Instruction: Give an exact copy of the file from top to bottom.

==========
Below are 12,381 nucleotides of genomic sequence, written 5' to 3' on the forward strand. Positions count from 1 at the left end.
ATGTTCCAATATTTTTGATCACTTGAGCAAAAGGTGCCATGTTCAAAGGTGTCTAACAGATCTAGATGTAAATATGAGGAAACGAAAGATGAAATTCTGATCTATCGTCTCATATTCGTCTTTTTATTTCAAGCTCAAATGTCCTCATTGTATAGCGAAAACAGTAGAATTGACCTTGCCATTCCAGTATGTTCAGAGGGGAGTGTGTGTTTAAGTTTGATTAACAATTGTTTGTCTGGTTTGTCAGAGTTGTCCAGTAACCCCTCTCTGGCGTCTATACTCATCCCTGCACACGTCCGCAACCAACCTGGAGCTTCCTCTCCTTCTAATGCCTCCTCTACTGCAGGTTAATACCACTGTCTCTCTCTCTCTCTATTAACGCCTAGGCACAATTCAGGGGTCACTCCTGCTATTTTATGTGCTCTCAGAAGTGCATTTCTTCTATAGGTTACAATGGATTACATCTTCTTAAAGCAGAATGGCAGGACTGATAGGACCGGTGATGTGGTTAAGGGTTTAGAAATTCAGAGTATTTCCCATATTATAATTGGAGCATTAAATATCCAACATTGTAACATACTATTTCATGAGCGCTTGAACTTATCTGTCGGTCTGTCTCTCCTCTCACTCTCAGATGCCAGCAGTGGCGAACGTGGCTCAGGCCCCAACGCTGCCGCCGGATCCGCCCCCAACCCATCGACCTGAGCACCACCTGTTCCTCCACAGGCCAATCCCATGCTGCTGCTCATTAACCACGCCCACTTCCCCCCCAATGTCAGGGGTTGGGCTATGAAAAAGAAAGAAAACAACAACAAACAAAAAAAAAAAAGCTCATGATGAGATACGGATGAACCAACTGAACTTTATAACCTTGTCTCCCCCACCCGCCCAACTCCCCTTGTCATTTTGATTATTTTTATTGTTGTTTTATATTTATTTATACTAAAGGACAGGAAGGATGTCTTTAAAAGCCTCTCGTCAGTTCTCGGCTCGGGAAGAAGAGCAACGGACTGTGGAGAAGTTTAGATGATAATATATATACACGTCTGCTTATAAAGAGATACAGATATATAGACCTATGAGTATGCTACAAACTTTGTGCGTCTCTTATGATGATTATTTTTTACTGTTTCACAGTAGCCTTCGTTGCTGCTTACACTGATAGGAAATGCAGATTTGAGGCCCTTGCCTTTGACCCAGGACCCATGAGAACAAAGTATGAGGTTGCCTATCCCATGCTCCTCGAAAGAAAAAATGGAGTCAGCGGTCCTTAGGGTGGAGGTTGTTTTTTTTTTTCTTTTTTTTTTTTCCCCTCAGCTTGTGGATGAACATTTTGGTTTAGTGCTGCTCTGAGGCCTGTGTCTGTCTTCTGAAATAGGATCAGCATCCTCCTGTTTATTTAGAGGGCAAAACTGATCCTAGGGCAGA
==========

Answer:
Below are 12,381 nucleotides of genomic sequence, written 5' to 3' on the forward strand. Positions count from 1 at the left end.
ATGTTCCAATATTTTTGATCACTTGAGCAAAAGGTGCCATGTTCAAAGGTGTCTAACAGATCTAGATGTAAATATGAGGAAACGAAAGATGAAATTCTGATCTATCGTCTCATATTCGTCTTTTTATTTCAAGCTCAAATGTCCTCATTGTATAGCGAAAACAGTAGAATTGACCTTGCCATTCCAGTATGTTCAGAGGGGAGTGTGTGTTTAAGTTTGATTAACAATTGTTTGTCTGGTTTGTCAGAGTTGTCCAGTAACCCCTCTCTGGCGTCTATACTCATCCCTGCACACGTCCGCAACCAACCTGGAGCTTCCTCTCCTTCTAATGCCTCCTCTACTGCAGGTTAATACCACTGTCTCTCTCTCTCTCTATTAACGCCTAGGCACAATTCAGGGGTCACTCCTGCTATTTTATGTGCTCTCAGAAGTGCATTTCTTCTATAGGTTACAATGGATTACATCTTCTTAAAGCAGAATGGCAGGACTGATAGGACCGGTGATGTGGTTAAGGGTTTAGAAATTCAGAGTATTTCCCATATTATAATTGGAGCATTAAATATCCAACATTGTAACATACTATTTCATGAGCGCTTGAACTTATCTGTCGGTCTGTCTCTCCTCTCACTCTCAGATGCCAGCAGTGGCGAACGTGGCTCAGGCCCCAACGCTGCCGCCGGATCCGCCCCCAACCCATCGACCTGAGCACCACCTGTTCCTCCACAGGCCAATCCCATGCTGCTGCTCATTAACCACGCCCACTTCCCCCCCAATGTCAGGGGTTGGGCTATGAAAAAGAAAGAAAACAACAACAAACAAAAAAAAAAAAGCTCATGATGAGATACGGATGAACCAACTGAACTTTATAACCTTGTCTCCCCCACCCGCCCAACTCCCCTTGTCATTTTGATTATTTTTATTGTTGTTTTATATTTATTTATACTAAAGGACAGGAAGGATGTCTTTAAAAGCCTCTCGTCAGTTCTCGGCTCGGGAAGAAGAGCAACGGACTGTGGAGAAGTTTAGATGATAATATATATACACGTCTGCTTATAAAGAGATACAGATATATAGACCTATGAGTATGCTACAAACTTTGTGCGTCTCTTATGATGATTATTTTTTACTGTTTCACAGTAGCCTTCGTTGCTGCTTACACTGATAGGAAATGCAGATTTGAGGCCCTTGCCTTTGACCCAGGACCCATGAGAACAAAGTATGAGGTTGCCTATCCCATGCTCCTCGAAAGAAAAAATGGAGTCAGCGGTCCTTAGGGTGGAGGTTGTTTTTTTTTTTCTTTTTTTTTTTTCCCCTCAGCTTGTGGATGAACATTTTGGTTTAGTGCTGCTCTGAGGCCTGTGTCTGTCTTCTGAAATAGGATCAGCATCCTCCTGTTTATTTAGAGGGCAAAACTGATCCTAGGGCAGA